Wednesday, March 29th, 2017
Last modified on April 25th, 2022
A brainstem stroke can cause impairments in vital body functions, like breathing, heartbeat, swallowing, and speech, due to a blockage of blood between the brainstem and the brain. The effects can be catastrophic to a stroke patient and prove difficult to recover from.
Fortunately, fast treatment and beginning of the recovery process as soon as possible can make a significant difference in the well-being of a patient after a brainstem stroke. It’s important that you learn why a brainstem stroke occurs, how it’s diagnosed and treated, and what the proper after-stroke recovery is.
Pons stroke and brainstem infarction are different names for brainstem stroke. A brainstem stroke is less common than a hemispheric stroke, but it is difficult to pinpoint where they start. However, this diagram shows how a brainstem stroke can happen by the highlighted area being deprived of blood:
This illustration shows a bottom-to-top perspective of a brainstem stroke:
The brainstem is responsible for controlling the central nervous system and its functions, such as breathing, blood pressure, and consciousness. Your body’s motor control must go through the brainstem before any motor functions are completed, such as raising your arm or pressing a button with your finger.
Therefore, a brainstem stroke can affect some, or all, of these functions. The complications of the stroke are usually predictable by doctors, and beginning recovery soon after a brainstem stroke can help the body restore these functions.
There are 5 key features of a brainstem stroke:
Common symptoms of a brainstem stroke include:
In addition to your healthcare provider asking general questions about your health and when possible symptoms first began, he or she may also check for signs of injury to the brainstem.
Your doctor could run the following diagnostic tests to find out if you’ve had a brainstem stroke:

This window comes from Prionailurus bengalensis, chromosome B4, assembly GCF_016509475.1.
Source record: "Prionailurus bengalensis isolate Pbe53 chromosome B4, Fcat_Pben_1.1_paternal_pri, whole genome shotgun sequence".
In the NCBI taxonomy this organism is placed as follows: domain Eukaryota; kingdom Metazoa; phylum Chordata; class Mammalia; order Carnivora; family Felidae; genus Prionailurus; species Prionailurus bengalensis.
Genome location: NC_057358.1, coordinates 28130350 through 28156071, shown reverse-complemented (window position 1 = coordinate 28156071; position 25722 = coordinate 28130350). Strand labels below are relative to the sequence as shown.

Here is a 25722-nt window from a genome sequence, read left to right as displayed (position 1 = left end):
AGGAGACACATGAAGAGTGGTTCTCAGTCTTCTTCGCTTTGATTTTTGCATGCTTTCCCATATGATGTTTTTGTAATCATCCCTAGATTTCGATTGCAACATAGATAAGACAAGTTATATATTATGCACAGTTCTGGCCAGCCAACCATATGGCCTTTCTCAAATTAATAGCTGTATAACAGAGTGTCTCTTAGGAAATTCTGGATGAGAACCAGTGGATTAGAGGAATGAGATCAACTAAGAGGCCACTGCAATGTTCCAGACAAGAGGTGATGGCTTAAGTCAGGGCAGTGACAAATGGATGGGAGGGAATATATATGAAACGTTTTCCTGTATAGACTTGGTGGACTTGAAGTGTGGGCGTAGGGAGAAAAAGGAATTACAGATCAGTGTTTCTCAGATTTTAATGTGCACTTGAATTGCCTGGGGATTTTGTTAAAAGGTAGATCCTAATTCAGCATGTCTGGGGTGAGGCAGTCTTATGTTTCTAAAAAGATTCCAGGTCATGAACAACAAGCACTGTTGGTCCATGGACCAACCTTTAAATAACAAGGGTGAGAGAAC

For any type of stroke, quick medical care is of the utmost importance. The sooner you see your doctor if you suspect a stroke, the sooner you can receive the proper treatment and recovery care to prevent, or regain, loss of body functions. Because a stroke involves the brain, every second between a stroke and treatment counts.
Like other strokes, a brainstem stroke can have long-term health implications. You may need ongoing care, like therapies and medication. Speech therapy may be necessary to improve speech and oral communication with the brain. You may also need physical therapy to improve motor skills and occupational therapy to regain basic skills, like dressing yourself.
The key to thriving after a brainstem stroke is to get medical care as soon as possible. Discuss your symptoms with your doctor, and be available for proper testing to help diagnose a stroke. The quicker you get on the road to recovery, the better your chances are of regaining your body functions and leading a healthy life.
All content provided on this blog is for informational purposes only and is not intended to be a substitute for professional medical advice, diagnosis, or treatment. Always seek the advice of your physician or other qualified health provider with any questions you may have regarding a medical condition. If you think you may have a medical emergency, call your doctor or 911 immediately. Reliance on any information provided by the Saebo website is solely at your own risk.